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Booker T. Washington and W. E. B. Dubois: The Problem of Negro Leadership, by Robert A. Gibson


Guide Entry to 78.02.02:

Booker T. Washington and W. E. B. DuBois represent the extremes in philosophical thought concerning the rights of Blacks in America following the period of Reconstruction. This unit concentrates on the backgrounds and positions of both men during the twenty years spanning 1895-1915. The central theme of the project is the debate between these two leaders: Washington, representing the philosophy of accommodation to white oppression; and DuBois, representing an emerging radical movement dedicated to equality (Civil Rights). The narrative contains the pertinent background information needed to teach the unit. Strategies are included in a section on utilization. A sequence of lessons as well as specific sample lessons, activities, and projects conclude the piece. The bibliography is divided into primary, secondary and student reference lists. The unit is designed for use with high school history students (grades 10-12) for two full weeks; it would also be a particularly significant addition to the curriculum in an Afro-American literature and culture elective.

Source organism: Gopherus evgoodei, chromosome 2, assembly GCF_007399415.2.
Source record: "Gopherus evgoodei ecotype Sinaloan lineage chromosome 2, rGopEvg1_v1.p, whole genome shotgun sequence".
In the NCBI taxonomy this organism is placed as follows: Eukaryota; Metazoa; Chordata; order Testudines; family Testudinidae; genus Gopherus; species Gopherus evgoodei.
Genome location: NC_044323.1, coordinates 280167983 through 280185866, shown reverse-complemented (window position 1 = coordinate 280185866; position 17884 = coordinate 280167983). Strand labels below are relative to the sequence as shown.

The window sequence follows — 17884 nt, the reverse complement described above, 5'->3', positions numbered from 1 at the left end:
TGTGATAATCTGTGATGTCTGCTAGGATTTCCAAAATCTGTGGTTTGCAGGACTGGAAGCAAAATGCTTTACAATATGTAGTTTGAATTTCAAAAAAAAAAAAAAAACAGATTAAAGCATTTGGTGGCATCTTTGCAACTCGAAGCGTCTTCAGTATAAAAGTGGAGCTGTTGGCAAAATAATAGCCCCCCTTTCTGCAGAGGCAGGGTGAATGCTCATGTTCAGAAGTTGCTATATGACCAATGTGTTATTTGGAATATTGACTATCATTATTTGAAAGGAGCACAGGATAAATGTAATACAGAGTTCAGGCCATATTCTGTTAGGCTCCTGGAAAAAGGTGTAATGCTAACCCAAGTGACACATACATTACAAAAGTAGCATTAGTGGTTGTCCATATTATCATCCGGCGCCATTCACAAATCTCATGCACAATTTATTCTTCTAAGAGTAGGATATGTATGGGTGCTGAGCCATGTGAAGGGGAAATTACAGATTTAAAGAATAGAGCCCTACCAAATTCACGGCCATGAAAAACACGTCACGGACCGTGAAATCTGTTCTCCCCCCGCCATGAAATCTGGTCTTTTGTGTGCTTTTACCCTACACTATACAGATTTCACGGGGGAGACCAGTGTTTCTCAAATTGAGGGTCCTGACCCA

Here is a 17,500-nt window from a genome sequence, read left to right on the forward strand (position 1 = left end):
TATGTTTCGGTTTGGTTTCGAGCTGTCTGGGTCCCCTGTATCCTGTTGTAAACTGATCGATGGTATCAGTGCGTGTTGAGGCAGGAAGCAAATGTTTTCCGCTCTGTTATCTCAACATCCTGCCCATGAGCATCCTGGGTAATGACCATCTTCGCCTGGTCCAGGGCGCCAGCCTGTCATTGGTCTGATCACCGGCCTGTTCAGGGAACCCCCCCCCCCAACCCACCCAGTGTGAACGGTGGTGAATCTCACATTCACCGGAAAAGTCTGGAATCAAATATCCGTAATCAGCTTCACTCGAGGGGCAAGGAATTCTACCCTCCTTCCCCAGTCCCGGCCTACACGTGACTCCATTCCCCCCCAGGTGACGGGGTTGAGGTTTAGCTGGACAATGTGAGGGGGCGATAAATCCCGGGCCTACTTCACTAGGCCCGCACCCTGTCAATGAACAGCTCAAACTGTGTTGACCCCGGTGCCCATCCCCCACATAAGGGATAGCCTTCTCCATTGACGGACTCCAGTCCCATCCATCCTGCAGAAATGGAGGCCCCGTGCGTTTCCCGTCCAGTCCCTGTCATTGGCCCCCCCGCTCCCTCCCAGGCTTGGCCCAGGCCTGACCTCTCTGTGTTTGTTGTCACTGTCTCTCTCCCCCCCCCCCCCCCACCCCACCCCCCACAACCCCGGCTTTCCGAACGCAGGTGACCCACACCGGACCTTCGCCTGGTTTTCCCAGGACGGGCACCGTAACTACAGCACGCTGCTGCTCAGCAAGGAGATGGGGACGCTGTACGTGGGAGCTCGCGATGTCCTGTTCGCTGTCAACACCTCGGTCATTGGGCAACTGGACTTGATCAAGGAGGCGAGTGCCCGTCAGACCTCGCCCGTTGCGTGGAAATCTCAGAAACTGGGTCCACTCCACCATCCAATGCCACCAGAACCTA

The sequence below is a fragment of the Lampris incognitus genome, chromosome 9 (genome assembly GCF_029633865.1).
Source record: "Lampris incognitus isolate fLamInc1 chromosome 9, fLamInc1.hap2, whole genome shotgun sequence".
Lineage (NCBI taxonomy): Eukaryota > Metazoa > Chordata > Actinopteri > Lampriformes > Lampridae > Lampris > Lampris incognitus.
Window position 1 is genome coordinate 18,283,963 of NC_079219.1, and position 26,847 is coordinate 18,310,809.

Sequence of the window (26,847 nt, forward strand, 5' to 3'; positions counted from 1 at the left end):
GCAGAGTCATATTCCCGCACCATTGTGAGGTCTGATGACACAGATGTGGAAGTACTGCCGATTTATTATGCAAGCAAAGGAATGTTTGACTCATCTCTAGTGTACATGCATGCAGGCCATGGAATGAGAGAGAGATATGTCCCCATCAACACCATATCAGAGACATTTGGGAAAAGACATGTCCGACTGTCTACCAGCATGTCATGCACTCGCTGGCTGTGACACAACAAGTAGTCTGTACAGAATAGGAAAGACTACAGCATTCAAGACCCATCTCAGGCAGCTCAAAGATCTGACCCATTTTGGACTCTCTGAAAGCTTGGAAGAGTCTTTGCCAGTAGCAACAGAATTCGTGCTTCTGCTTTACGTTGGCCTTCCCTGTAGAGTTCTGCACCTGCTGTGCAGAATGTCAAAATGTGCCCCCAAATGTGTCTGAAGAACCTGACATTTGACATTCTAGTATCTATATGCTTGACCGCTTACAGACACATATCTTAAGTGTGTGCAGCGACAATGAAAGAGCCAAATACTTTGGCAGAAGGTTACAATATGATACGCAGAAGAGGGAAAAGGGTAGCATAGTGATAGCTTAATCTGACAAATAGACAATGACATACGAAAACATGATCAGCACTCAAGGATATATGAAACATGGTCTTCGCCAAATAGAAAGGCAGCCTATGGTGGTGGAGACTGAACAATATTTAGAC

(Recommended for High School U.S. History II; also appropriate for Afro-American electives).

Key Words

DuBois Politics Afro-Americans

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